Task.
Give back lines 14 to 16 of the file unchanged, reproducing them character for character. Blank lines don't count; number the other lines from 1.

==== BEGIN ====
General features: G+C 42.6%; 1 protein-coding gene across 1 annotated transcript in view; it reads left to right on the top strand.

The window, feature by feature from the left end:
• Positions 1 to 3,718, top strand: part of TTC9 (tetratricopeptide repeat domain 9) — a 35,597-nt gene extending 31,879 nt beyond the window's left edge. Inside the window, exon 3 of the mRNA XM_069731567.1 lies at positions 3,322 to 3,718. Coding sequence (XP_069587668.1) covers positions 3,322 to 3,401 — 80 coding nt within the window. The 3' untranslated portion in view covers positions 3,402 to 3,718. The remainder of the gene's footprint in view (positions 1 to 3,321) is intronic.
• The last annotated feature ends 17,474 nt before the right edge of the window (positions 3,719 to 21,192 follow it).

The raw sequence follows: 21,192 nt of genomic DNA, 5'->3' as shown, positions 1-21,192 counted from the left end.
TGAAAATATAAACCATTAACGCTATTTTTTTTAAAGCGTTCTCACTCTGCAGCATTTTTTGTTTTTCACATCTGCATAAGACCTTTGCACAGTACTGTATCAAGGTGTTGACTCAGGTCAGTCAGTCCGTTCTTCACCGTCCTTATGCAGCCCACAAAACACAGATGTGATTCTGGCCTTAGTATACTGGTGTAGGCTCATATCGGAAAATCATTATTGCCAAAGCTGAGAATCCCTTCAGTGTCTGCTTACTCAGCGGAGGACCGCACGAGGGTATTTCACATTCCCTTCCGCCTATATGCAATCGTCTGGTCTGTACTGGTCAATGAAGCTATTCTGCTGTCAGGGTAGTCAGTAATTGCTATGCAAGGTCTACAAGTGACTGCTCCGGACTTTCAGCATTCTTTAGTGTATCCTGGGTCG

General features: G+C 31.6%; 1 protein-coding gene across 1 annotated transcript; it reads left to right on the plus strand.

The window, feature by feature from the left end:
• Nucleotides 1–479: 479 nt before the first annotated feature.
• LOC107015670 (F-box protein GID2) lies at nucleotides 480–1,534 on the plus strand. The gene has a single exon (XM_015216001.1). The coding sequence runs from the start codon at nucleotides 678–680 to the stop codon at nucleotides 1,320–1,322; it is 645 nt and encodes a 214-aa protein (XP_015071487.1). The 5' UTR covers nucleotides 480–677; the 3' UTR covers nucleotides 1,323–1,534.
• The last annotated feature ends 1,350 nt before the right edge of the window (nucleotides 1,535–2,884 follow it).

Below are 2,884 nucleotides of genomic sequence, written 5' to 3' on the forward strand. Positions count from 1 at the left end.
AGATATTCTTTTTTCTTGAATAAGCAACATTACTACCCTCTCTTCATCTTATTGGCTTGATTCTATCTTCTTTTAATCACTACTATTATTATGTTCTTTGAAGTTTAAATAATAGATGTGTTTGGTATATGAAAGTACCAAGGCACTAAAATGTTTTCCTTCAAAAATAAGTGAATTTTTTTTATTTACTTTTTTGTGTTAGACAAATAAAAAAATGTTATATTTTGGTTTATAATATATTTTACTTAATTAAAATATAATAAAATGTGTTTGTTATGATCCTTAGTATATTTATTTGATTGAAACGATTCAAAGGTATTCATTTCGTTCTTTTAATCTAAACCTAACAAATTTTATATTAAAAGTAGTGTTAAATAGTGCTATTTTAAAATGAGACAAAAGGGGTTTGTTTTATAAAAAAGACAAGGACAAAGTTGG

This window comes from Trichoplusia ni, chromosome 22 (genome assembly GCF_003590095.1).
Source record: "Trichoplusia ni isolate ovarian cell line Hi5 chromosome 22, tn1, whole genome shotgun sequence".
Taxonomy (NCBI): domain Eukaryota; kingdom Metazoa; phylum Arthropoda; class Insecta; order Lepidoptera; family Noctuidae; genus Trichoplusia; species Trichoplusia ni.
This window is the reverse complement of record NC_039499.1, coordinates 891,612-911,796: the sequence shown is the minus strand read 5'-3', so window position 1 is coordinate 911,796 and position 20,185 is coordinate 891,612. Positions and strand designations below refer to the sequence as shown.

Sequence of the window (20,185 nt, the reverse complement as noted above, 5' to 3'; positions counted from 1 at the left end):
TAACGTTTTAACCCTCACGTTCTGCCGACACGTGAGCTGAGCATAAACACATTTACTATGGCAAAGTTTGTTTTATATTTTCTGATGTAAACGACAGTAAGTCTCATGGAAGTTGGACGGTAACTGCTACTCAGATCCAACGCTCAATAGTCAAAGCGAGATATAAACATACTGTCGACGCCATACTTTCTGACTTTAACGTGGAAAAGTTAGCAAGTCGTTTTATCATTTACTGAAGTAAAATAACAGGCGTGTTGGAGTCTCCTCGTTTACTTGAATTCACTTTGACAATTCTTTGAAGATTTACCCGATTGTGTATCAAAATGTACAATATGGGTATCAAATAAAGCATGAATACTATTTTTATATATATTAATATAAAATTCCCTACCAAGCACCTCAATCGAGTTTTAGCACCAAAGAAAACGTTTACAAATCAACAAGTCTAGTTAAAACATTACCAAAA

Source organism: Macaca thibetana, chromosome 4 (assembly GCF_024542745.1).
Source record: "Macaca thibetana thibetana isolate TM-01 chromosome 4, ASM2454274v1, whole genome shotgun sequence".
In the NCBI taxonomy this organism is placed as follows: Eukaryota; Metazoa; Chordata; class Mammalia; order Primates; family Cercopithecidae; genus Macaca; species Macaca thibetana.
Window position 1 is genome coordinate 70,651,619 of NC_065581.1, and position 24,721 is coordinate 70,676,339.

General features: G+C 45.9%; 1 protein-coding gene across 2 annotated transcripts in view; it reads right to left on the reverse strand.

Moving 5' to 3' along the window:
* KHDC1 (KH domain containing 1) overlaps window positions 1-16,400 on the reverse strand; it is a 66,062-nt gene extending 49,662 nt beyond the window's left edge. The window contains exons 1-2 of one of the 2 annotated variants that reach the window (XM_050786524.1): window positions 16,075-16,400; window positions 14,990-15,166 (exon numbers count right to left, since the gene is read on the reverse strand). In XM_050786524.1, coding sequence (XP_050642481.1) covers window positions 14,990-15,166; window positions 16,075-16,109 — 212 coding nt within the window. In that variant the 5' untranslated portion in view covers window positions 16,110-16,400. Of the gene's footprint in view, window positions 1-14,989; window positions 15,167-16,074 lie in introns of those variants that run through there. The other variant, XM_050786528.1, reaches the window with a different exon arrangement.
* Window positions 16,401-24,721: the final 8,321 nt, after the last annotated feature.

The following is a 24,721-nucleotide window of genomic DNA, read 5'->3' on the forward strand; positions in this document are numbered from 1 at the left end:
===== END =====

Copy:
This window comes from Trichoplusia ni, chromosome 22 (genome assembly GCF_003590095.1).
Source record: "Trichoplusia ni isolate ovarian cell line Hi5 chromosome 22, tn1, whole genome shotgun sequence".
Taxonomy (NCBI): domain Eukaryota; kingdom Metazoa; phylum Arthropoda; class Insecta; order Lepidoptera; family Noctuidae; genus Trichoplusia; species Trichoplusia ni.